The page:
[Originally published at CleanTechnica on 4.11.08]By a rather impressive tally of 88-8, the U.S. Senate approved The Clean Energy Tax Stimulus Act (S.2821) as an amendment to HR.3221, which aims to mitigate the economic impact of the current housing crisis.
The renewable energy tax credits were slipped into a housing bill that that did not end up looking the way its lead author, Sen. Chris Dodd really, intended it to, remarking earlier in the week that it was “a housing bill, not a Christmas tree.”
However, will the production tax credit and investment tax credit ever make it to the President’s desk to sign?
I would argue that we will see some sort of stripped-down version of the renewable energy tax credits, if any at all. The House has hardened its opposition to this version of the tax-credit extensions, which are estimated to cost $6 billion over 10 years. House leaders have strong objections to deficit-financed tax breaks, and with few exceptions, they have offset lost tax revenue with tax increases or spending cuts elsewhere. But since the President rebuked Congress’ previous attempts at funding the tax credits by rescinding tax breaks for big oil, there hasn’t been much of a discussion as far as where the money for this program will come from. One possible, though unlikely, route that this bill could follow for passage could be if the bill is consistently framed as an economic stimulus package. In that case, the House might be able to bend their pay-go rules. But, that may be a long shot.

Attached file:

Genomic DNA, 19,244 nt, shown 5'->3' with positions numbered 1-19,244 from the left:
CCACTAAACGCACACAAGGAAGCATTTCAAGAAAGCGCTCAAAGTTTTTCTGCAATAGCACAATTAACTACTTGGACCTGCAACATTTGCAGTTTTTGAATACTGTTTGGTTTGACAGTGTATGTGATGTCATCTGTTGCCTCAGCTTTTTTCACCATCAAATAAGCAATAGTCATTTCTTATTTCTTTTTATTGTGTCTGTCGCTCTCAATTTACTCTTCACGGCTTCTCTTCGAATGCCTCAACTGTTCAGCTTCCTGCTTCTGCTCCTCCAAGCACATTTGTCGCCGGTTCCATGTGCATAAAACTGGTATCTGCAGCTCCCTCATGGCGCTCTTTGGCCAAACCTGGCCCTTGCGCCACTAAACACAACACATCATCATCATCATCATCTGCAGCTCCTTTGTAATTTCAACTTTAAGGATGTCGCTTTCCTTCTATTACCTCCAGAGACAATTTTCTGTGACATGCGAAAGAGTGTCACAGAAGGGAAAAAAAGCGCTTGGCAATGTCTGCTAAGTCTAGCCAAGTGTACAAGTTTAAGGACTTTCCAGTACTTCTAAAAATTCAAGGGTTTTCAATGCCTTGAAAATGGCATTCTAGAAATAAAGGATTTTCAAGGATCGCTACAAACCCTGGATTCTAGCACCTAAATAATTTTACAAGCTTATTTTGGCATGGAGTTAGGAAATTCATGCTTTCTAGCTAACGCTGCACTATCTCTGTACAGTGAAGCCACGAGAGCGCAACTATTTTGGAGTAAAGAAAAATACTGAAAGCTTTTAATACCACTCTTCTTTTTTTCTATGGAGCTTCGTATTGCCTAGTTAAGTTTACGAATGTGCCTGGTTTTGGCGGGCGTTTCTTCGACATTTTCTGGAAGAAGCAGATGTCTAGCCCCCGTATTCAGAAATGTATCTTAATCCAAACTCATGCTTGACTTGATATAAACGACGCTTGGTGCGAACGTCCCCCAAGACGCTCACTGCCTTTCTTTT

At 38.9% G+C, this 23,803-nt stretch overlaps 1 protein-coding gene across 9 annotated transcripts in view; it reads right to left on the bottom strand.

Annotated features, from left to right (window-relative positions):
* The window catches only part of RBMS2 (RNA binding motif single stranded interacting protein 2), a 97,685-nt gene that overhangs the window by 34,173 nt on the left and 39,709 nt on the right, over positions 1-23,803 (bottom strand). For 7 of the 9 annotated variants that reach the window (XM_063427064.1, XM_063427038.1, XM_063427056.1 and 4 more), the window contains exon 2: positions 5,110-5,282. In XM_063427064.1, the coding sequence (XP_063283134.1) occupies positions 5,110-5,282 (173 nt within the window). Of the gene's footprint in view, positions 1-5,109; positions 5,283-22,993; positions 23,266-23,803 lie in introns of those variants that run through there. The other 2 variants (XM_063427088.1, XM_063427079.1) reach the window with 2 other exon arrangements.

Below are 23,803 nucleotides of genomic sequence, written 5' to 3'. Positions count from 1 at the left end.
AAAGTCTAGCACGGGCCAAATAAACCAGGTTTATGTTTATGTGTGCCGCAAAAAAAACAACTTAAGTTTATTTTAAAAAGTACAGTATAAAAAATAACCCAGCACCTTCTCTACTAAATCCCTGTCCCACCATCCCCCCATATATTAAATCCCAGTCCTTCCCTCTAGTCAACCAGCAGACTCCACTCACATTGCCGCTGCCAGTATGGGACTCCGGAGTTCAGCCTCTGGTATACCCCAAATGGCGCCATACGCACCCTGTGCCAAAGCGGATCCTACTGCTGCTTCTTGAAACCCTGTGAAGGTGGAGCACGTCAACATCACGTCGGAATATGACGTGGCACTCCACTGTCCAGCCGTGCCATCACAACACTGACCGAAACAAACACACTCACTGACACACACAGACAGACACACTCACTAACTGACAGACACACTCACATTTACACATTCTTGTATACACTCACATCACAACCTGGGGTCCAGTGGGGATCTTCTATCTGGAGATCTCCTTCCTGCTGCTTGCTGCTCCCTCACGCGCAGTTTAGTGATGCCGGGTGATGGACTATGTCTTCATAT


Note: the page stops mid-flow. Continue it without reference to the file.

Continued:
“I doubt that the House will accept these extensions without some corresponding offsets,” said Senate Energy and Natural Resources Committee Chairman Jeff Bingaman (D-NM) on the Senate floor. “This leaves the administration with a key role to play in developing a compromise that will be acceptable to both chambers.”
So we’re leaving this up to the Bush administration to figure out? Yikes.